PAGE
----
Capital Commentary is the weekly current-affairs publication of CPJ, written to encourage the pursuit of public justice.

Step Into My Office

James W. Skillen


By James W. Skillen

November 1, 2013

This article was originally published in 1988 for the Christian Legal Society. It has been republished as a collection of pieces in the Journal of Christian Legal Thought (2 J. Christian L. Thought, at 13 (Fall 2012))

Asking someone to step into your office might mean as little as inviting that person to “come in out of the cold,” or to join you “where you can have some privacy.” But it can also mean much more. You might be asking someone to “step into your shoes” in order to see a situation from your point of view. If you hold a “high” office of judge or governor or attorney general, you might be inviting someone to recognize the special responsibilities that your office holds—responsibilities that can only be fully appreciated from an inside view. 

Although the word “office” means many things today, it continues to draw attention to the particular responsibilities, functions, and obligations that people possess in different situations. A “public office” is usually defined explicitly by laws and statutes; a church office derives from an ancient vintage. The existence of such offices provides Christians with at least three important tools for seeking and conveying truth in the present world: 1) they point us to the Creator; 2) they teach discipline, humility and submission; 3) they can show us how to live thankfully as God’s stewards.

The Reality of Office

In the broadest sense, “offices” are the varieties of duties and responsibilities to which God calls us with our diverse talents. Because this world is not in arbitrary chaos, its historical shape does not arise from us ex nihilo. We can only shape what the Creator gives us to shape. Families, schools, governments and business enterprises take on particular shapes because everything that we do is a creaturely response to the multiple arenas of human accountability God created for us.

If, for example, we could help more citizens think about the office to which the American president is called rather than simply about the personalities and ideologies of the candidates, we all might make better selections at election time. We could understand the responsibilities of the presidential office and compare candidates’ abilities to fulfill them.

The reality of office also teaches discipline, humility and submission. People who mistakenly think of their power and prestige as something of their own making tend to be proud, excessive and overstep boundaries. Those who realize that they hold an “office” of accountability will be willing to accept the disciplines of the office; their evaluation by peers and superiors; and the legal and moral limits of that office. Rather than misusing the office as a means toward other ends, they will seek to be good stewards of the particular duties with which they are charged.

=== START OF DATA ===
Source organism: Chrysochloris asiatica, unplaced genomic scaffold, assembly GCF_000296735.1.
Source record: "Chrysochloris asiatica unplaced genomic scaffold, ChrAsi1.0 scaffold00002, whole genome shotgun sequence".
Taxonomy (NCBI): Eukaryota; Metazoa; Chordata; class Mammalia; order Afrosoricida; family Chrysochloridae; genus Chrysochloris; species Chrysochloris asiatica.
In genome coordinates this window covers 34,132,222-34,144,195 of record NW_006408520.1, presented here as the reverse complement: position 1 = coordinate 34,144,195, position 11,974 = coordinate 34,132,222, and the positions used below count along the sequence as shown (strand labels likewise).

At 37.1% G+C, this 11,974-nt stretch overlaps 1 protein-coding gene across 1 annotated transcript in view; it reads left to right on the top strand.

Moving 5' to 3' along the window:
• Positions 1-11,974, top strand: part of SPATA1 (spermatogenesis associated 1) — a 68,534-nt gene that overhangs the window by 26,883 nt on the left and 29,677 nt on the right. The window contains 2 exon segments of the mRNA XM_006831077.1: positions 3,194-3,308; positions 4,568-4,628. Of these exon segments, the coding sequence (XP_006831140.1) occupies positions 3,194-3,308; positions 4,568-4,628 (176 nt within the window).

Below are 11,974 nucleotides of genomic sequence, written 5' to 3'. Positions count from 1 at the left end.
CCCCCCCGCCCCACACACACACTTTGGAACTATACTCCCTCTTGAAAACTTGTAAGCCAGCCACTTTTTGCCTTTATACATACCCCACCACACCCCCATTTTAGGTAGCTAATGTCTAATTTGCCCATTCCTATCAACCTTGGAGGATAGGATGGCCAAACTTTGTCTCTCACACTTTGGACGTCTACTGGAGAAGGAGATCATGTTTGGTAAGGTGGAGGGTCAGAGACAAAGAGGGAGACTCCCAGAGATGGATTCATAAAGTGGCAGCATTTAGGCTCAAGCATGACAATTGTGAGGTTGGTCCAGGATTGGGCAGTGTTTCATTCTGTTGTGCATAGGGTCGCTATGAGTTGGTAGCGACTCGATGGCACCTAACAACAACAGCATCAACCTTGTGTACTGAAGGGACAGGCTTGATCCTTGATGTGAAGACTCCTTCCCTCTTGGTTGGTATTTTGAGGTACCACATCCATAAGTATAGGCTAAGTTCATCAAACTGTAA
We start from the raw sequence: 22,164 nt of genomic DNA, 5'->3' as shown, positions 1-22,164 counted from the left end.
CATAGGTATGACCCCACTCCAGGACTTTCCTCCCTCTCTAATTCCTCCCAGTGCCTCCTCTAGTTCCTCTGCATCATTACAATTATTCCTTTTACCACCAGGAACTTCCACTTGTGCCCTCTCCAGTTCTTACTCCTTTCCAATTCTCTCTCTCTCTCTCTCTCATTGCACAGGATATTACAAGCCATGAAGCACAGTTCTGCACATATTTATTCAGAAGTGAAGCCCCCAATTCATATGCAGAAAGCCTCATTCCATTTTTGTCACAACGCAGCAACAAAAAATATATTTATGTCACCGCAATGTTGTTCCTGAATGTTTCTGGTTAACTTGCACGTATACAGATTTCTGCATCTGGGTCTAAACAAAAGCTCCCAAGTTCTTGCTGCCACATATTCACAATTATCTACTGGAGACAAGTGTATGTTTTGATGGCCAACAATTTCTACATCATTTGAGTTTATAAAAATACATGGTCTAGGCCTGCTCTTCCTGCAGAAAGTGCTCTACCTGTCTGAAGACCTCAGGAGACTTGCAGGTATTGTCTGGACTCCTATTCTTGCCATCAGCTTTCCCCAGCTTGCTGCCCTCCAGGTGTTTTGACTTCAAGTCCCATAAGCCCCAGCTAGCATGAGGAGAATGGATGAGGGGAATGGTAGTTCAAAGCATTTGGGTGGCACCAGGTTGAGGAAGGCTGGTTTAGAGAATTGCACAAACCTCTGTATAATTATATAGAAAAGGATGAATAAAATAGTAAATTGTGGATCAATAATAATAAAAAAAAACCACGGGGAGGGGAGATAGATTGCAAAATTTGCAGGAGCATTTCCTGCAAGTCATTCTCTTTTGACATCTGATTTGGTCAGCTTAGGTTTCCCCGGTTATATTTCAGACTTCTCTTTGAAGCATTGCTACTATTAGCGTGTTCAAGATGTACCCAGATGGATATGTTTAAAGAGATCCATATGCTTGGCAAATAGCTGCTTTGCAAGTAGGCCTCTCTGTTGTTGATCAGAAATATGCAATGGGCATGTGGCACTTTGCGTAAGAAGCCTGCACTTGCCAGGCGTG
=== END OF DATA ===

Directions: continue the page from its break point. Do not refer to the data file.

The “rule of law” is one part of our tradition that points to the concept of “office” if properly used. Human beings should exhibit modesty, patience, and submission to the rules that define particular offices. If established laws are unjust or a new situation arises, then the wise office holder will seek a healthy reform of the rules so that humble service can continue. He or she will not be satisfied with disobeying the rules or destroying the office.

God is Sovereign

Finally, the idea of “office” can point us toward thankful lives as God’s redeemed stewards. On occasion, most of us have had the feeling that the world’s irresponsibility and lawlessness are overwhelming. Bankruptcies, famines, federal deficits, stock market crashes, court cases backing up, family and school breakdowns, and immoralities of all sorts make us wonder whether any aspect of our social order will remain by the end of the century. “Does anything make sense anymore?” we ask. 

Our understanding of “office” tells us that God is upholding His creation, keeping the rainbow in its place, showering us with grace for redeemed lives. Every office you hold in your business, law firm, church, home or community makes you the recipient of a gift from God. He has given you a task to perform as a service for Him and for your neighbors. You and I don’t hold the world together; God does. As long as it is still today, and as long as we hold any offices, let us thank God for upholding us as we witness to His truth and justice, to His love and power.

When Paul and other apostles wrote to the Christian churches, they addressed the followers of Christ in all their offices: church members and leaders; employers and employees; husbands, wives and children; citizens and more. As the redeemed of the Lord, we can give thanks by learning how to be faithful stewards of the offices to which God has called us. Those who remain faithful will hear the Lord say, “Step into my office, good and faithful servant. You have been trustworthy with a few things. I will make you ruler over many things as a joint heir with your elder brother Jesus, the head officer in My Kingdom.”

-  James W. Skillen is the former President of the Center for Public Justice. 

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Capital Commentary is a weekly current-affairs publication of the Center for Public Justice. Published since 1996, it is written to encourage the pursuit of justice. Commentaries do not necessarily represent an official position of the Center for Public Justice but are intended to help advance discussion. Articles, with attribution, may be republished according to our publishing guidelines.”